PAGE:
• Ms. Vanshika Jaiswal

Analysis of Legislation and its kinds.

Legislation has all the powers of enacting laws and repealing old laws an article contains a brief about legislation. This article deals with a brief of legislation and its kinds. The article also contains the pros and cons of legislation and rules of interpretation. Judiciary is given powers to make certain rules to regulate the procedure. Such act of court during the judicial proceeding is called judicial legislation. The court aims to interpret the law in such a manner that every citizen is ensured justice to all. The rules mentioned in the article are important for providing justice


The legislation means the process of making or enacting laws. Legislative and sovereignty are like two sides of the coin. Legislative sovereignty is often discussed with one eye on the past and one eye on the procedural functions of lawmaking in the present. To understand things we need to be clear with words so first, we should be clear with the word legislation and legislative:

The legislature is a law-making body. Among all the sources of law, legislation is one of the most patent and sovereign source lawmaking. It has all the powers of enacting laws and repealing old laws. The term "legislation" is derived from two Latin words, legis meaning law and latum meaning to make, put or set. The legislation means the making or the setting of law. There are two kinds of legislation-Supreme legislation and subordinate legislation.

Kinds of Legislation:

According to Sir John Salmond, legislation is either Supreme or Subordinate.

  • Supreme legislation:

Supreme legislation is that which proceeds from the sovereign power in the state. It cannot be repealed, annulled or controlled by any other legislative authority. It is enacted by the highest law-making authority in the state. For example parliament in India, USA and England.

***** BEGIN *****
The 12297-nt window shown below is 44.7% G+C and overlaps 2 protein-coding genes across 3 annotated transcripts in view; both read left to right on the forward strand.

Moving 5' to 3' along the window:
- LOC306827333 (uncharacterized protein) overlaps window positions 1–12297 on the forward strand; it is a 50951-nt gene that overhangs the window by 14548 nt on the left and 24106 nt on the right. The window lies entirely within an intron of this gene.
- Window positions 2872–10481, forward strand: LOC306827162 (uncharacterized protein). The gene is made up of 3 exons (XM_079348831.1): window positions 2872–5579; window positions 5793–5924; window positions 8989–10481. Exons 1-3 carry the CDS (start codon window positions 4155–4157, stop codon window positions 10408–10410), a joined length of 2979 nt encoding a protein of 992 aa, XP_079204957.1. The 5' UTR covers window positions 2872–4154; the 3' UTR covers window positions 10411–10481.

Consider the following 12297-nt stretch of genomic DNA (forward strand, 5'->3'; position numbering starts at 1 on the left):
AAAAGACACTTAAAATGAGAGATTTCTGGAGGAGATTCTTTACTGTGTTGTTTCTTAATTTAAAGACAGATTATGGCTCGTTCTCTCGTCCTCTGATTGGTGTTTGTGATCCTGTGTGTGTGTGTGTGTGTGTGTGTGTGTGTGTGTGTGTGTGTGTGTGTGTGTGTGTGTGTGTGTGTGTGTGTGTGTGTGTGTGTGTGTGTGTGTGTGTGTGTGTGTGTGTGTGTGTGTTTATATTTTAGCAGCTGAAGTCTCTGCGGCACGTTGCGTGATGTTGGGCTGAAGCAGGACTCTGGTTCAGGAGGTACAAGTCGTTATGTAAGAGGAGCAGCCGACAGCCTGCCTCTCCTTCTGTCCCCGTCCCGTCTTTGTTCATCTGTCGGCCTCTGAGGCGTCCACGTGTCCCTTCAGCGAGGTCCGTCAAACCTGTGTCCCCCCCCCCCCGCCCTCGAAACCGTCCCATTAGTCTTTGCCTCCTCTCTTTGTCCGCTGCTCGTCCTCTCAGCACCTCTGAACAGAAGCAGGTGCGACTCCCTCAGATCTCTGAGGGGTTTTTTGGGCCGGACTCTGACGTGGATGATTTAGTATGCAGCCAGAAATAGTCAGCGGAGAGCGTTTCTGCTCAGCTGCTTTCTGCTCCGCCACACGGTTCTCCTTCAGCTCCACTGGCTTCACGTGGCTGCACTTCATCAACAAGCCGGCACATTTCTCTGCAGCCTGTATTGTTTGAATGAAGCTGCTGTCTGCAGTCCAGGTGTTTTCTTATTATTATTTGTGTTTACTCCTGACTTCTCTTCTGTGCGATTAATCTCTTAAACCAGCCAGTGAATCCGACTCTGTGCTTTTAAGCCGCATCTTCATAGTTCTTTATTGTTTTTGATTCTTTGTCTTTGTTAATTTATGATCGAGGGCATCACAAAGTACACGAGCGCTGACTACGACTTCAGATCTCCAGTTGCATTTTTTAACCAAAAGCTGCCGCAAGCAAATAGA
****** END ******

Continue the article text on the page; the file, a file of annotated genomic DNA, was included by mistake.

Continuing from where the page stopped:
In England, Supreme legislation cannot be questioned in a court of law. The British Parliament is in every sense of sovereign law-making body. In Britain, the doctrine of parliamentary sovereignty implies supremacy and omnipotence of the British Parliament. Therefore, it possesses the power of Supreme legislation. In India and the United States of America however, the parliament is sovereign but not supreme because legislation can be declared ultra vires or unconstitutional by a court of law. It may, therefore, be amended or altered.

  • Subordinate legislation:

Subordinate legislation is legislation made by the authority or other than the supreme authority in the state in the exercise of the power delegated to it by the Supreme authority. This is controlled by the supreme authority. Thus legislative authority is dependent for its continued existence and validity on the supreme authority. It can be repealed. Subordinate or delegated legislation increased in the 19th and 20th century because of a number of a reaction.

Kinds of subordinate legislation: According to Salmond, delegated legislation is that which proceed from any authority other than sovereign power. Salmond refers to five Kinds of Subordinate Legislation which are as follows -

  • Municipal legislation

  • Executive legislation

  • Colonial legislation

  • Autonomous legislation

  • Judicial legislation

  1. Municipal legislation: The municipal authorities are given limited powers to enact laws for their governance. it is called Municipal legislation. It also called the bye-laws. The power is conferred by Supreme legislation. For example Bombay Municipal Corporation, Pune Municipal Corporation etc.

  2. Executive legislation - These powers are expressly delegated to the executive by the Parliament. The executive consists of President, Prime Minister, Governor, and govt. officers, who are interested, with the working administrative department of the State. Parliament simply delegates its functions to the executive to make their own laws. E.g. Dfence of India Act. President can make a rule for himself to regulate his office.

  3. Colonial legislation: It is the outcome of the colony or colonies. by way of settlement. The colonies of the British Empire were delegated with certain legislative authority for their own government. Such legislation is called colonial legislation. For example, laws passed by the Indian legislature before independence.

  4. Autonomous legislation: Sometimes the state allows private persons like universities, Railway companies, etc to make bye-laws which are recognized and enforced by law courts. Such legislation is usually called autonomic. Railway Company may make bye-laws for the regulation of its undertaking. Likewise, a University may take students for the Government of its members.